Mark Schmeler: New “Participatory” Survey Seeks Input from All Wheelchair Stakeholders
- By Laurie Watanabe
- Dec 07, 2021
The team behind a new Disability and Rehabilitation Research Projects (DRRP) survey is hoping to get input from as many stakeholders as possible in the wheelchair industry.
The survey for the Research on Healthcare Policy and Disability project was introduced last week and is “part of a larger Disability and Rehabilitation Research Project funded to investigate and propose a new policy that better aligns with the needs of people who use wheelchairs as well as those who provide or pay for them,” according to a news announcement.
Stakeholders invited to take the survey include people who use wheelchairs; their caregivers and care partners; clinicians; suppliers; manufacturers; policy makers; and funding sources.
Mark Schmeler, Ph.D., OTR/L, ATP, a project co-investigator with Brad Dicianno, M.D., said the survey would remain available to take for at least two months. “At ISS [International Seating Symposium, scheduled for late January], we’re doing a whole session about this section of the project,” Schmeler told Mobility Management, adding that the ISS session will be a reminder to people who want to participate, but haven’t yet taken the survey.
Schmeler added that the survey is part of “the discovery phase of the project. Carmen [DiGiovine, Ph.D., ATP/SMS, RET] and Rich [Schein, Ph.D., MPH] led the scoping review of the literature to see what’s out there, what’s reported in the science. The second phase is — let’s get people’s opinions. Let’s get a very broad opinion of wheelchair policy, not just in the United States, but what else is going on in other places. Maybe there are some good things that we just don’t know about.”
While the survey doesn’t collect personal identifications, it does ask for participants’ general locations and what segment of the industry they represent. Schmeler added that the team is hoping for a very large sample of participants “so we hopefully have equally distributed sample sizes across all those stakeholder groups. I’d like to see a thousand people complete [the survey] and have 200 consumers, 200 suppliers, 200 clinicians, that kind of thing.”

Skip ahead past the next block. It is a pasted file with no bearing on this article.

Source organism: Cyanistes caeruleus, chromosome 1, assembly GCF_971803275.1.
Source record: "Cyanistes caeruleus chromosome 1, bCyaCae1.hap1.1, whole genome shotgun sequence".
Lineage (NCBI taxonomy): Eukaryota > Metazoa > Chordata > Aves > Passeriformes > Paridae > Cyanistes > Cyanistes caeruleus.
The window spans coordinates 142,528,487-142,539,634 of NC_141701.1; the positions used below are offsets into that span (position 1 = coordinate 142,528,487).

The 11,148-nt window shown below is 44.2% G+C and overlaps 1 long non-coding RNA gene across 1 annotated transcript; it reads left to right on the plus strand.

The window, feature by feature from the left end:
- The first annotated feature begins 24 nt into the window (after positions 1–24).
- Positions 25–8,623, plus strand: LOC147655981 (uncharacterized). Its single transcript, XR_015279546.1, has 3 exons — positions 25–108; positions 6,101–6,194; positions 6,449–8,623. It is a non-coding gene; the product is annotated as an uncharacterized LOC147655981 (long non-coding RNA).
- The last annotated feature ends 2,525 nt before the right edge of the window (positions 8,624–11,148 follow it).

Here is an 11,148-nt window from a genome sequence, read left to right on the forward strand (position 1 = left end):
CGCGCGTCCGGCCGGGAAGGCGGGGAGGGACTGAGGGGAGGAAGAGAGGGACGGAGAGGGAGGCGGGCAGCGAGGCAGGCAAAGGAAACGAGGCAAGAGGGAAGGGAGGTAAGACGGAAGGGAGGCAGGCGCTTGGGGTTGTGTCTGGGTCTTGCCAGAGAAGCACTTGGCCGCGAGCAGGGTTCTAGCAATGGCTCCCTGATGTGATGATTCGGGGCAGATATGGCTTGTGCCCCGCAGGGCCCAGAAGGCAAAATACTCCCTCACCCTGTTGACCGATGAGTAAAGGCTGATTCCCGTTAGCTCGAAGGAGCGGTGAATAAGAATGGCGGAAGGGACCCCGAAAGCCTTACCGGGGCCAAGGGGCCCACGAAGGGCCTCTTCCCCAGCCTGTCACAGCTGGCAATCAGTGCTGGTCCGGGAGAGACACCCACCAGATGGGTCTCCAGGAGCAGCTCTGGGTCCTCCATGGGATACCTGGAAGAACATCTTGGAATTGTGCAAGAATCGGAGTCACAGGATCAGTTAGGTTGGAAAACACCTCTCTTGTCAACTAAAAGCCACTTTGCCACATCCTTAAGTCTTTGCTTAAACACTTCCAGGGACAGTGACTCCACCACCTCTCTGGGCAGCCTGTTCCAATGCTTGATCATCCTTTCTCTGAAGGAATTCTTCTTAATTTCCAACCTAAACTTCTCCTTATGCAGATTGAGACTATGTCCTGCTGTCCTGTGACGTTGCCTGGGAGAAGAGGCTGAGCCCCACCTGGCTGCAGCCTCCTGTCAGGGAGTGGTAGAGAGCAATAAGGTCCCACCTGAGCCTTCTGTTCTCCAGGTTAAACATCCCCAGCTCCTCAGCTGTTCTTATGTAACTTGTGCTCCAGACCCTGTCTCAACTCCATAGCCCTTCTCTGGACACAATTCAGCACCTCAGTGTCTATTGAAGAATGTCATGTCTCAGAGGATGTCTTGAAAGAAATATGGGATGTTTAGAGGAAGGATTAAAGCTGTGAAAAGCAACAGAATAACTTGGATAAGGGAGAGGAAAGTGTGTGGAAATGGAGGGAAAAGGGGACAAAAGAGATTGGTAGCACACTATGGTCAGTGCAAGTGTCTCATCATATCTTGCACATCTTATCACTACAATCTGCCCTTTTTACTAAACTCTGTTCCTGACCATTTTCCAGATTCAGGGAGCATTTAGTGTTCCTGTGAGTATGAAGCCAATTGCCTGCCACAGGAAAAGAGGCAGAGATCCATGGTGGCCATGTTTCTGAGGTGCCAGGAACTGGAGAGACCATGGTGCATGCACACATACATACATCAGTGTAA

Researchers are also hoping for input about wheelchair policies in other countries: “If we get 200 people from Sweden to fill [the survey] out, [we can] look at it and say, ‘Why are they not as unhappy as, say, the U.S. or other countries?’” Schmeler noted.
Such comparisons could also be made of funding: “What we’re also doing now is looking at the policy languages of different payor sources, so the VA [Veterans Affairs] vs. Medicaid vs. Medicare vs. some of the managed care plans,” Schmeler said. “And then we also want to delve into places like Australia and New Zealand and Europe to see how they pay for wheelchairs. Are there good things that they do that could be incorporated into the design of a new policy [in the United States]?”
Schmeler said this project is different from some others: “It’s an interesting research project in that normally as a scientist you don’t disclose anything about what you’re doing until it’s done. You don’t want people speculating. We’re taking a different approach with this. We want this to be participatory by all stakeholders throughout the process. We’re really open to this being very participatory.”
Click here to access the survey.
The Research on Healthcare Policy and Disability project was the subject of an October Webinar that featured panelists DiGiovine, Schmeler, Ana Allegretti, Matt Berwick, Rachel Hibbs, and Emma Smith. To see a recording of that Webinar, which offers CEU credit to those who complete the requirements, click here.
About the Author
Laurie Watanabe is the editor of Mobility Management. She can be reached at email@example.com.